This one is HUGE. You essentially need to convince yourself that you're the man/woman–even if it's slightly delusional. However, you don't want to convey to other people these feelings, and want to come across as grateful and appreciative of their time. You're going to have bad calls and awkward interactions, but it's how you respond to it. I know a ton of kids who were flying through recruiting and had one badwere called out for being "underprepared" and they simply decided to stop recruiting out of embarrassment. Heck, I made 8 phone calls with people a top BB that finally led to a convo with a Managing Director and was expecting it to be a causal introduction. Instead, he started grilling me on market technicals and I choked. I got off the phone call, hit chest day at the gym, grabbed lunch with the boys, and continued on with my life. Once you lose confidence, you're done for.
However, I want to reiterate that when you're on calls, don't come across as cocky, but rather confident. Strive for a blend of confident in your own skin yet humble and appreciative.
7. Early College Internships Are Mostly a Joke
I was never asked about my freshman/incoming sophomore summer work experiences in any interviews. Banks know that most of these are just shadowing family friends and instead, they asked more questions about investment clubs/projects/sports team/extracurriculars.
8. Junior Bankers Are the Club Bouncers, Senior Bankers Are the Mafia
Everyone is so wrapped up on talking to graduating seniors, analyst and associates. Yes, they are usually in charge of giving out first round interviews but at the end of the day, the MD's can get you through the door. Be the first person to reach out to the MD's from your college as they usually only speak to 3-5 students before they get tired of it. Once you reach the MD's and they like you, they may even refer you to their friends. Once you reach that level, its game over and you're well on your way to getting an interview + support at nearly any bank.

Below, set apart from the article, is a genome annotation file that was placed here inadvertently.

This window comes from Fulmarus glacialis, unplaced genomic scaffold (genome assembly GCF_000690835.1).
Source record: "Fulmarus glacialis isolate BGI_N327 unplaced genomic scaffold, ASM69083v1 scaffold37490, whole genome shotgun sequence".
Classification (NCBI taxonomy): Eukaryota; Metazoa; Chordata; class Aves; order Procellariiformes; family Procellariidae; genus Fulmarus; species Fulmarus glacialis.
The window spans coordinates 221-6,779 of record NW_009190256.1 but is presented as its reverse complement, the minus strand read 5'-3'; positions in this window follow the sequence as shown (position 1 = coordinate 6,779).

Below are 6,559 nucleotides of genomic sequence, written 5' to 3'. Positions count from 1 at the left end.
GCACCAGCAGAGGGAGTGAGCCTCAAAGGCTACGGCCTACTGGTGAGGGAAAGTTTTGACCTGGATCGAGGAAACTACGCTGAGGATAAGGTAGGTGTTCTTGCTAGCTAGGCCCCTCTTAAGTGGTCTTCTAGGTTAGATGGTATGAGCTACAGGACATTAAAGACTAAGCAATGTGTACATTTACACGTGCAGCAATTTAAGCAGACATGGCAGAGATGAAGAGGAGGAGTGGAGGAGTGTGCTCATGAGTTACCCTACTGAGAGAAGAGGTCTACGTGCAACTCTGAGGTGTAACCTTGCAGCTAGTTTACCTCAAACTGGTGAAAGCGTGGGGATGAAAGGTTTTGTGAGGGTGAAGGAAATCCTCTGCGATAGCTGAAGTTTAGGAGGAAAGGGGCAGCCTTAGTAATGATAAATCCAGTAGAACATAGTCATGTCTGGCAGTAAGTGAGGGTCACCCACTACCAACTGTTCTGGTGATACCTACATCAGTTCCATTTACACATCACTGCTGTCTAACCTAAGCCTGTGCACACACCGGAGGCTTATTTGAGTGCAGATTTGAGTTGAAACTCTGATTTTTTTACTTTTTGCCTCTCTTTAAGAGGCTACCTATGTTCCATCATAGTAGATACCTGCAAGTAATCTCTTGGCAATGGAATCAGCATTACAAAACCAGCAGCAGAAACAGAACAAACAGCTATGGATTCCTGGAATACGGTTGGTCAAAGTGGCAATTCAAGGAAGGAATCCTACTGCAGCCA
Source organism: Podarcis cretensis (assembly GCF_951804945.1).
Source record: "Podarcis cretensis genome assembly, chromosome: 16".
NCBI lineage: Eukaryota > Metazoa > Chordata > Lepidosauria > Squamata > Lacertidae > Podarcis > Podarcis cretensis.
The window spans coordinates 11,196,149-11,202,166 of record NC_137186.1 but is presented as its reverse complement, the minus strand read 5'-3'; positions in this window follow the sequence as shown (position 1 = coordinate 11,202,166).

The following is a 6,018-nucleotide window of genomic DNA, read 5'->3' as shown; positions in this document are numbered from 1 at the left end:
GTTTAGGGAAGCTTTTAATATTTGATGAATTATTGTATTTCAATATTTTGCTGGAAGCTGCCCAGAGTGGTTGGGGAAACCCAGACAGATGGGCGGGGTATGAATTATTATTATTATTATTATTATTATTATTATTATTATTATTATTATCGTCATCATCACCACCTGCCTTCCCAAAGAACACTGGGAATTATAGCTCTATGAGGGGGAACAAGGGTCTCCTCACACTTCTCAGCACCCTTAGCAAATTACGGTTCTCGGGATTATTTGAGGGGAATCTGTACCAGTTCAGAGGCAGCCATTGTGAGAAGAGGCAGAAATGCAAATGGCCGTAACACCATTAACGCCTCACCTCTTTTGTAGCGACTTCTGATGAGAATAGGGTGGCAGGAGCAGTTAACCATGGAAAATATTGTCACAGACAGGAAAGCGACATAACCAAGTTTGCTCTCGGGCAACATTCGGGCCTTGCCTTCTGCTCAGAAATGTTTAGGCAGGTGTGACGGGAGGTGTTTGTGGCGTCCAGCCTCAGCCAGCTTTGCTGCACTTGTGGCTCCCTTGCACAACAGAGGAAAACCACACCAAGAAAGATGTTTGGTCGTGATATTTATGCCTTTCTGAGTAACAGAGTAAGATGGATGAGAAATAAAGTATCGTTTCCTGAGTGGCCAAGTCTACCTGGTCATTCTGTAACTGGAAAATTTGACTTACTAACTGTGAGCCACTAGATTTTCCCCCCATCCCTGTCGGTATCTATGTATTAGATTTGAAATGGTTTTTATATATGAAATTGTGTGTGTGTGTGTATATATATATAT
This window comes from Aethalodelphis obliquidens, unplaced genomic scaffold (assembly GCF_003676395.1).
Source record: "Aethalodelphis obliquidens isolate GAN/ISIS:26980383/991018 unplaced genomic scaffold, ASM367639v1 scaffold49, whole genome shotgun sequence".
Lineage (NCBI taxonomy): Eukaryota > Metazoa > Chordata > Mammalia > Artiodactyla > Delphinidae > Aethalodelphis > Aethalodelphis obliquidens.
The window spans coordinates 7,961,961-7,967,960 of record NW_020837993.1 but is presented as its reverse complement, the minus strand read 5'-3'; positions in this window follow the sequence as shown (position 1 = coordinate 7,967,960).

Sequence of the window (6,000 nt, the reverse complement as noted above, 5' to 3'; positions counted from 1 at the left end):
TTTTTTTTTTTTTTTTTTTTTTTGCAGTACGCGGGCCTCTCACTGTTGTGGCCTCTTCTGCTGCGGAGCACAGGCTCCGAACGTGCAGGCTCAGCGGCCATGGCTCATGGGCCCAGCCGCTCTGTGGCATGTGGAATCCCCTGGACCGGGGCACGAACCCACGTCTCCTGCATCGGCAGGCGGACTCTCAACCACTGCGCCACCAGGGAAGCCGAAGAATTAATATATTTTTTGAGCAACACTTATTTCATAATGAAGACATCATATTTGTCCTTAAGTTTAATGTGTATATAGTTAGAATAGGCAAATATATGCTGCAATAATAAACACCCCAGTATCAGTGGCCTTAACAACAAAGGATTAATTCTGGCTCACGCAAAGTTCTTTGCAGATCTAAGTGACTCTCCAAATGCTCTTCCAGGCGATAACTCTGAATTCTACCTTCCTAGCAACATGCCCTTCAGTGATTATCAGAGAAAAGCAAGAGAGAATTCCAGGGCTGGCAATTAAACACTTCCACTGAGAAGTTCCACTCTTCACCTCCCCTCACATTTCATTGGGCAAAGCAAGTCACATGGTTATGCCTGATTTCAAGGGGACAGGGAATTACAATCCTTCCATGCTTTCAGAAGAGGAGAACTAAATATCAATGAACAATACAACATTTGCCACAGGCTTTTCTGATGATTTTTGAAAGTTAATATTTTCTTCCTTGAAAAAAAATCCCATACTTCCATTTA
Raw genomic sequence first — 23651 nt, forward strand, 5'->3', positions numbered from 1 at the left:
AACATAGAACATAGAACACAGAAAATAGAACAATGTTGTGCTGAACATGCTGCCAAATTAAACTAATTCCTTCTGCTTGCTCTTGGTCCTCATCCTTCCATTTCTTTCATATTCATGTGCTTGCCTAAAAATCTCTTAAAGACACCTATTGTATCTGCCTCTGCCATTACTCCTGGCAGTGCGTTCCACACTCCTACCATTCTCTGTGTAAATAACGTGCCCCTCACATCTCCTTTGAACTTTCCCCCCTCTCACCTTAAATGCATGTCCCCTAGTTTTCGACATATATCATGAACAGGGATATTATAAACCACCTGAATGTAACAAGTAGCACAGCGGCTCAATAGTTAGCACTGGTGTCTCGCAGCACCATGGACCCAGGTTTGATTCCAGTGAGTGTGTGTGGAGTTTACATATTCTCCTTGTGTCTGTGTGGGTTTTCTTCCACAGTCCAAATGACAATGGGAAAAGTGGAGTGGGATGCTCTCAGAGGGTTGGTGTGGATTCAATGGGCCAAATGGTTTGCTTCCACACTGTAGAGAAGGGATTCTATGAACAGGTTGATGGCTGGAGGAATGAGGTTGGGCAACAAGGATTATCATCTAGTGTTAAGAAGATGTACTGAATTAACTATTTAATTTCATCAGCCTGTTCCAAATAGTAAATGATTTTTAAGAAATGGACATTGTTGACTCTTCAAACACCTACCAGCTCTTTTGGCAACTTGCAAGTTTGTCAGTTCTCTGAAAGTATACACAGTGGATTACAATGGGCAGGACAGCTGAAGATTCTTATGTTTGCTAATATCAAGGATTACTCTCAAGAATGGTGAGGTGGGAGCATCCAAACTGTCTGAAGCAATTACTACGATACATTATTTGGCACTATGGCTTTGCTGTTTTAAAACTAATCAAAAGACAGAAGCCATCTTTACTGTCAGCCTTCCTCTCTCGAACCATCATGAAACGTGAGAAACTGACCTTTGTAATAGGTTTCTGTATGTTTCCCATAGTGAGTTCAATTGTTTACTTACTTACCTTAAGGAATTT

9. Simple Answers are Best
A skill in banking is being able to explain complex deals/financial instruments to clients who may not have the same level of expertise. Thus, when getting interviewed, keep everything as simple as possible. Short and concise always is best. Don't mention formulas,, and finance buzz words when not needed. There's no need to try and show the interviewer how smart you are by rambling on about a topic that they know much better than you. Rather, try to find a way to give the clearest answer with the least words. Trust me, they'll ask you follow ups if they want to hear more in which you can elaborate then. If you tell them all you know at first, they will ask a follow up that you can't answer.
10. Develop a Send-It Mentality
Similar to #6, but in this process, the bold always win. Approach incoming full time seniors in the dining hall and introduce yourself, fire off emails to MD's telling them about your progress (sometimes send 6am emails to show dedication), search alumni on LinkedIn and ask to "hear more about their career". People love talking about themselves, heck, I'm spending time right now doing the same thing lol. I know it's uncomfortable, but at the end of the day, I'd rather get hung up on a few times than work at Taco Bell.
Best of luck.